Matt Brubeck

22 Oct 2014

A little randomness for Hacker News

In systems that rely heavily on "most popular" lists, like Reddit or Hacker News, the rich get richer while the poor stay poor. Since most people only look at the top of the charts, anything that's not already listed has a much harder time being seen. You need visibility to get ratings, and you need ratings to get visibility.

Aggregators try to address this problem by promoting new items as well as popular ones. But this is hard to do effectively. For example, the "new" page at Hacker News gets only a fraction of the front page's traffic. Most users want to see the best content, not wade through an unfiltered stream of links. Thus, very little input is available to decide which links get promoted to the front page.

As an experiment, I wrote a userscript that uses the Hacker News API to search for new or low-ranked links and randomly insert just one or two of them into the front page. It's also available as a bookmarklet for those who can't or don't want to install the user script.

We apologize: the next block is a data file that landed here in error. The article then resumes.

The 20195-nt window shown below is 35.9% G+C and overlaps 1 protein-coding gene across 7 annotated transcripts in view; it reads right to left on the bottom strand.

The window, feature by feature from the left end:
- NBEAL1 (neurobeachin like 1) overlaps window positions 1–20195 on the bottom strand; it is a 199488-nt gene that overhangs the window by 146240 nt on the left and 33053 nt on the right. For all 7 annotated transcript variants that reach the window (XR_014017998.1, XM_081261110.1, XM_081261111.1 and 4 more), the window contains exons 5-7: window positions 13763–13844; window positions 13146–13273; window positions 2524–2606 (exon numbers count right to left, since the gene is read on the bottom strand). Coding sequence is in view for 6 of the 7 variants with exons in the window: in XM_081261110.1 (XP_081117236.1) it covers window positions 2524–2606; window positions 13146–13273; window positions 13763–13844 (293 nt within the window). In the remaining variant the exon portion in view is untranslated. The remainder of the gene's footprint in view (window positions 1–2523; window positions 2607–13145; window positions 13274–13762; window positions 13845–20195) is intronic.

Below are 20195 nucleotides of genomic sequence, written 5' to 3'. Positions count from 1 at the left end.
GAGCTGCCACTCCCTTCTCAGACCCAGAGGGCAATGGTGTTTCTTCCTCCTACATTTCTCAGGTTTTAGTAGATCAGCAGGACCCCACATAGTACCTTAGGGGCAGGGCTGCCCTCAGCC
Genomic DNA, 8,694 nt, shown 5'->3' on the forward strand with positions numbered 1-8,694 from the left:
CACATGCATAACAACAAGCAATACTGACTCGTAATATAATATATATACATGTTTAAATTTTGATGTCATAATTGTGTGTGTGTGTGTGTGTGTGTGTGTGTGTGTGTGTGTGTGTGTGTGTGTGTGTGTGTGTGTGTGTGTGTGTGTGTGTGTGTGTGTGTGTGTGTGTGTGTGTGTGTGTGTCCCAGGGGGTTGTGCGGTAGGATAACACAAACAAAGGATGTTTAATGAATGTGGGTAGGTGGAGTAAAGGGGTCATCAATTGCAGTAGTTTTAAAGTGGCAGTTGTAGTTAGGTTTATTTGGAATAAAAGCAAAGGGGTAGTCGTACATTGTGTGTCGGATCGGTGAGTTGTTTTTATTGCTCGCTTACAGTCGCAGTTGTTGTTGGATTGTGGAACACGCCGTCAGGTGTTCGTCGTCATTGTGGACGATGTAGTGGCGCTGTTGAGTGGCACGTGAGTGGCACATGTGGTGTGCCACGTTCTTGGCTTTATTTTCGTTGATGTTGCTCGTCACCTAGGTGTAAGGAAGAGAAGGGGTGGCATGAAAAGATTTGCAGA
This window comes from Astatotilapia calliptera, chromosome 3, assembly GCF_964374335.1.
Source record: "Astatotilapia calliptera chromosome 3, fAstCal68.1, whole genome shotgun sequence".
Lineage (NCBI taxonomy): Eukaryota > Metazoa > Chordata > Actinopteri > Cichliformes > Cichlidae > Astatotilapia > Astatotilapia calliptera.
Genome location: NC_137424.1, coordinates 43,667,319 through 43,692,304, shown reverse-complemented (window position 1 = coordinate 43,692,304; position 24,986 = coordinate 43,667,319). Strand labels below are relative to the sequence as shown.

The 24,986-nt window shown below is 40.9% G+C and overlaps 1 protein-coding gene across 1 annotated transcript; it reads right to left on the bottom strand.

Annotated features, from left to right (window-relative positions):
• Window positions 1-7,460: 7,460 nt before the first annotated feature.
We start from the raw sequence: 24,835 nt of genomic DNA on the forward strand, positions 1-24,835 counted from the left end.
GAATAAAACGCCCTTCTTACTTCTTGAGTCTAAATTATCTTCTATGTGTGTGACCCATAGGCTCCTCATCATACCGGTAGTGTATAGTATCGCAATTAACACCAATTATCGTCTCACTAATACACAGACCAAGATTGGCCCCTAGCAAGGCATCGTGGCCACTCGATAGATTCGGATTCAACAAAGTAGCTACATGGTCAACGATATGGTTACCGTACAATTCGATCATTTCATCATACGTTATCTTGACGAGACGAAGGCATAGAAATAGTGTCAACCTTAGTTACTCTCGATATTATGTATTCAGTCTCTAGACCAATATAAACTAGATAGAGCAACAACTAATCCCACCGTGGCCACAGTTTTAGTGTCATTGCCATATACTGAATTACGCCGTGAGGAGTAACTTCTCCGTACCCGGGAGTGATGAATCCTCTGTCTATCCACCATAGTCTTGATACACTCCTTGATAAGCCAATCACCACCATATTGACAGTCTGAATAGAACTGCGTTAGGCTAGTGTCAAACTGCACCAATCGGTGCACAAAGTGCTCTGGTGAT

Install user script (may require a browser extension)

Randomize HN (drag to bookmark bar, or right-click to bookmark)

This gives readers a chance to see and vote on links that they otherwise wouldn't, without altering their habits or wading through a ton of unfiltered content. Each user will see just one or two links per visit, but thanks to randomness a much larger number of links will be seen by the overall user population. My belief, though I can't prove it, is that widespread use of this feature would improve the quality of the selection process.

The script isn't perfect (search for FIXME in the source code for some known issues), but it works well enough to try out the idea. Unfortunately, the HN API doesn't give access to all the data I'd like, and sometimes the script won't find any suitable links to insert. (You can look at your browser's console to see which which items were randomly inserted.) Ideally, this feature would be built in to Hacker News—and any other service that recommends "popular" items.

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